Possibility 3: The scale tilts in the opposite direction

If the scale tilts in the opposite direction then one of a1, b1 or c1 = X, and as in possibility 1 (Case 2), we now know whether X is heavier or lighter, and the analysis is the same as it was for possibility 1; and 3 weighings suffice.

So it can be done in 3 weighings.

label the coins with the letters from FAKE MIND CLOT

and weigh the coins: MA DO — LIKE, ME TO — FIND, FAKE — COIN. Logic will now suffice to find the odd coin. For instance, if the results are left down, balance, and left down, then coin "A" is heavy.

well…

first, if the coin is counterfeit, it must be lighter not heavier. any metal heavier than gold would be too valuable to waste as a counterfeit coin for gold..so a lighter coin would indicate the counterfeit.

place six coins each on the scale. the scale side that is lighter is the one with the fake coin.

divide that lighter side to 3 coins for each arm. again, the lighter side contains the fake.

from these coins, weigh just two:

if both coins are equal, the unweighed coin is the fake.

if you again have a lighter coin, the lighter coin is the fake.

all done with three weighing…based on the premise that the material used in the fake cannot be lighter because items heavier than gold are more or as valuable than gold…so an inferior weighted metal must be substituted.

Bear with me.

Label the coins A-L

If we place A,B,C,D,E & F on one side and G,H,I,J,K & L on the other side we have equal piles of 6 coins

Now place A, B, C & D on left side of the scale and G, H, I & J on the right side. View results. If both sides are equal, then the fake coin is not on the scale. If the sides are not equal then the four not on the scale, (E, F, K or L), are normal.

Assuming the eight coins are normal, place E & F on the left side and K & J on the right. (Remember J is a normal coin). Now, if they balance out, we know that coin L is abnormal. Balance coin L against coin J to find if the counterfeit one is light or heavy.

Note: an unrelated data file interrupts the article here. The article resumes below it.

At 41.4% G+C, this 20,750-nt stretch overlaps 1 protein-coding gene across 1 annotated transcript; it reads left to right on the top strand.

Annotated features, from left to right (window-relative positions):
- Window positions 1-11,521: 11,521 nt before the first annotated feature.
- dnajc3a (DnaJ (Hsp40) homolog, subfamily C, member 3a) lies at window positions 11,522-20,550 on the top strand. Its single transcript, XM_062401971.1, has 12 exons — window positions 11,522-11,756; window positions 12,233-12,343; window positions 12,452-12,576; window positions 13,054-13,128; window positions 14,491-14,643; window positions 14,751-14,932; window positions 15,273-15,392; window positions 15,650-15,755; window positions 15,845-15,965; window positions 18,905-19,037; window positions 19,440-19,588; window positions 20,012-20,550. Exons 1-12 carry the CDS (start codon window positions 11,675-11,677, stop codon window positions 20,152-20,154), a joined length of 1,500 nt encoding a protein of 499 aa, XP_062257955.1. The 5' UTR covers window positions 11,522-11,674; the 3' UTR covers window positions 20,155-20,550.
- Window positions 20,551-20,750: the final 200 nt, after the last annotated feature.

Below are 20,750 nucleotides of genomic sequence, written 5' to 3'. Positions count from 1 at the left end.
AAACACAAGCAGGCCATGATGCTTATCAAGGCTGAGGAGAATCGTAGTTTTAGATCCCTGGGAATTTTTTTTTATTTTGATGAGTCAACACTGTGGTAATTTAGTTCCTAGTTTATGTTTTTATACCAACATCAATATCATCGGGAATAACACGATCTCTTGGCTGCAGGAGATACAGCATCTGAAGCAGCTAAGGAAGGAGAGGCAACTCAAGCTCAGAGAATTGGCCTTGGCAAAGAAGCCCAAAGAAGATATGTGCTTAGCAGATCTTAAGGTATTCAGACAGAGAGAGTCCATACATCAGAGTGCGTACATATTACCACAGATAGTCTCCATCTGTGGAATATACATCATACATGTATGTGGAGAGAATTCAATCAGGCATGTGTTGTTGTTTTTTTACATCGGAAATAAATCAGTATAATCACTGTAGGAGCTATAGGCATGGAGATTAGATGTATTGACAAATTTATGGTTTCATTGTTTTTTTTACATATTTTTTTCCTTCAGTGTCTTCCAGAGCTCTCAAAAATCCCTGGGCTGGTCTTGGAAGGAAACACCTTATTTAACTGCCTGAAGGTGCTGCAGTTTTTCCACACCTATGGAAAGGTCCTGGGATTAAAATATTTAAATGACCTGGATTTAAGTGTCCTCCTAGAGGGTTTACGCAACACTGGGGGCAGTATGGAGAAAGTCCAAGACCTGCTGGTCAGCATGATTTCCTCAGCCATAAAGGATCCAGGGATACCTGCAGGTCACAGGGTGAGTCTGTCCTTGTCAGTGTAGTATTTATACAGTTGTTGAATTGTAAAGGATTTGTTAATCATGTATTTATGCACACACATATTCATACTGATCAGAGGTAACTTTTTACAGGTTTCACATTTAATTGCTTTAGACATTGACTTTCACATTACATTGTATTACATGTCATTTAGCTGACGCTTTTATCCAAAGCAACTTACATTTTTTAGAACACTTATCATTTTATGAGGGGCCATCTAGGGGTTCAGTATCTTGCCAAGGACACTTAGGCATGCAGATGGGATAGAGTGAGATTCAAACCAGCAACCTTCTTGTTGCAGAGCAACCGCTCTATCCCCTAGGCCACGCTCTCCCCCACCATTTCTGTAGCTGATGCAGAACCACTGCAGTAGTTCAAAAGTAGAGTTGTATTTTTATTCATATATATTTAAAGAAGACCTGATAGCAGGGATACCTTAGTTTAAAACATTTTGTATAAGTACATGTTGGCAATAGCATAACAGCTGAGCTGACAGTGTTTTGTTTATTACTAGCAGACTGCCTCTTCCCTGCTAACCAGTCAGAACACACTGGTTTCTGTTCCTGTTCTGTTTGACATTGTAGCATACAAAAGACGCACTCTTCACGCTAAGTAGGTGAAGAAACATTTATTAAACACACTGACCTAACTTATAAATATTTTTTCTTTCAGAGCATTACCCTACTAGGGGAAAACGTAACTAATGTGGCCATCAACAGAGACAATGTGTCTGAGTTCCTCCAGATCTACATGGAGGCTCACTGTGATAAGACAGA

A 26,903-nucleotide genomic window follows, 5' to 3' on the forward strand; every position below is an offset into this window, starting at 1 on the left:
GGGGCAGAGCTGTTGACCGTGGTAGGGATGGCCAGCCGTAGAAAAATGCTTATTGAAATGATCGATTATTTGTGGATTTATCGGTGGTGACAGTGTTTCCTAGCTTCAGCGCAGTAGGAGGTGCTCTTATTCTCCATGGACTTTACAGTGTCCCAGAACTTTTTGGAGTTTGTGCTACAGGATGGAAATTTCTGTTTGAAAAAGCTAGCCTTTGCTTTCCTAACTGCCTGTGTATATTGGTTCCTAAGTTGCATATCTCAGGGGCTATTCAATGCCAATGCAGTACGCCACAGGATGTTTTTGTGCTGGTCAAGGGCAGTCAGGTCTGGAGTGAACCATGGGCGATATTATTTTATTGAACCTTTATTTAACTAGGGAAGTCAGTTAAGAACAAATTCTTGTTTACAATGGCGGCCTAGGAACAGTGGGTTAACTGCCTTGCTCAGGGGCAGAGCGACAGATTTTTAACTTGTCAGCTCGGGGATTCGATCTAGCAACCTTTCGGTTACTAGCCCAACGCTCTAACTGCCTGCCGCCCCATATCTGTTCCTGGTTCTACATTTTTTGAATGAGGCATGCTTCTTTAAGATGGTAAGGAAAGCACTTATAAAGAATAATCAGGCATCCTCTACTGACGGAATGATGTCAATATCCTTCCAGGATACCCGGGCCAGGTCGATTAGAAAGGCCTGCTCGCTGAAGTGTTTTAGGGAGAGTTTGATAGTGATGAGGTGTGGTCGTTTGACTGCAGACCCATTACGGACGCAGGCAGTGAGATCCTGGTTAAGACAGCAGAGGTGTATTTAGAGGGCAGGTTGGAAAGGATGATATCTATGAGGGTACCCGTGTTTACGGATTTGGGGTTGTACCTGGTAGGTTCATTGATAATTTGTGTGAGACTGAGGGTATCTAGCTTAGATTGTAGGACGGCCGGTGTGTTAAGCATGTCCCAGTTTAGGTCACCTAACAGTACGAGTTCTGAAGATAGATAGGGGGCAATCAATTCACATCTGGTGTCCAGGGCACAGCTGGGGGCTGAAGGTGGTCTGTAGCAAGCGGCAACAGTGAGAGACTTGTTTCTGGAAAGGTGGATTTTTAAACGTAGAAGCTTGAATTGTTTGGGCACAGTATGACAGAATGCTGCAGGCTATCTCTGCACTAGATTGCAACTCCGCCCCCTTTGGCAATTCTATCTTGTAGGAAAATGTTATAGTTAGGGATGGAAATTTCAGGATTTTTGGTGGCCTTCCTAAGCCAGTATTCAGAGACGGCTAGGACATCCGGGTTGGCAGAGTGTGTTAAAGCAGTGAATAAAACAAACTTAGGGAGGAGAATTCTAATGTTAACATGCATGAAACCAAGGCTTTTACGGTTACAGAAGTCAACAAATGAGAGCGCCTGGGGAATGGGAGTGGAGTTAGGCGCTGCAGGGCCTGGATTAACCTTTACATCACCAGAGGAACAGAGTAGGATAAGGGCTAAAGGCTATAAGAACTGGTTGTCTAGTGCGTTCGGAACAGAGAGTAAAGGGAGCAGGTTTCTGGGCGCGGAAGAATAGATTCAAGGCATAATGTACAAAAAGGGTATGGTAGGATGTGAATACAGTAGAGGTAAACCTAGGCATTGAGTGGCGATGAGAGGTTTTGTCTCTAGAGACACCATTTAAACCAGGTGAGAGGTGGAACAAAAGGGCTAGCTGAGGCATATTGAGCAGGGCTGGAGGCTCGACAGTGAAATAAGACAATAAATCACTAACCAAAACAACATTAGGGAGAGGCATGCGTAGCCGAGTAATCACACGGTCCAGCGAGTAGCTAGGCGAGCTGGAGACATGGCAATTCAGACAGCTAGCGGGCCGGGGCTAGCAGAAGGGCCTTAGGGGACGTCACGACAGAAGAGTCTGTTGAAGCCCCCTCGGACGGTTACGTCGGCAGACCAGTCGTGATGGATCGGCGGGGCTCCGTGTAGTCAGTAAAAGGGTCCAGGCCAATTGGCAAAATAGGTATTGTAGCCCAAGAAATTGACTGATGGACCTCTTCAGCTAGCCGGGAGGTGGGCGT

Now, if the second weighing determines that K & J is heavier than E & F, we know that either K is too heavy or E is light or F is light. Place E on one side and F on one side. If they are equal, then K is heavy. Otherwise, we will find that E or F is light based on the scale.

Going back. If in the first weighing the side G, H, I & J is heavier than side A, B, C & D, either A,B,C & D is light or G,H, I & J is heavy. Take A, B & G on one side and C, H & E on the other. (Remember that E is normal because the first time weighed, it was not on the scale). If they are equal, then either D is light, or I is heavy or J is heavy. By placing I on one side and J on one side, we get our answer. If they balance, D has to be light, but if they do not balance, the heavier one is the fake one.

When we weigh A, B & G against C, H & E and find the right side is heavy, then either H is heavy, or A is light or B is light. By placing A on one side and B on the other we determine as above.

But if we weigh A, B & G against C, H & E and the right side is lighter, then either C is heavy or G is light. By weighing C against E (the good coin) we get our answer of too light or too heavy.